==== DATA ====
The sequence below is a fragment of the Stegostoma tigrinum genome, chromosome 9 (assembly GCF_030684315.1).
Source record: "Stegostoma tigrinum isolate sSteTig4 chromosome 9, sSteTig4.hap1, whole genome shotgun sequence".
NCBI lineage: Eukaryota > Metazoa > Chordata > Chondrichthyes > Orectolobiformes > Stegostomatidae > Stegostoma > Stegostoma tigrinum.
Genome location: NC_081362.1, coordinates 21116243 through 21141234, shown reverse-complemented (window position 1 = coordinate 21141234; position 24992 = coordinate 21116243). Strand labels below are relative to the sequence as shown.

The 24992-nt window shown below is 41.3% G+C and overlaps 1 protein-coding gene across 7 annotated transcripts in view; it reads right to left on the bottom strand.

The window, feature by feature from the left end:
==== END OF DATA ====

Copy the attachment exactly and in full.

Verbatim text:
The sequence below is a fragment of the Stegostoma tigrinum genome, chromosome 9 (assembly GCF_030684315.1).
Source record: "Stegostoma tigrinum isolate sSteTig4 chromosome 9, sSteTig4.hap1, whole genome shotgun sequence".
NCBI lineage: Eukaryota > Metazoa > Chordata > Chondrichthyes > Orectolobiformes > Stegostomatidae > Stegostoma > Stegostoma tigrinum.
Genome location: NC_081362.1, coordinates 21116243 through 21141234, shown reverse-complemented (window position 1 = coordinate 21141234; position 24992 = coordinate 21116243). Strand labels below are relative to the sequence as shown.

The 24992-nt window shown below is 41.3% G+C and overlaps 1 protein-coding gene across 7 annotated transcripts in view; it reads right to left on the bottom strand.

The window, feature by feature from the left end: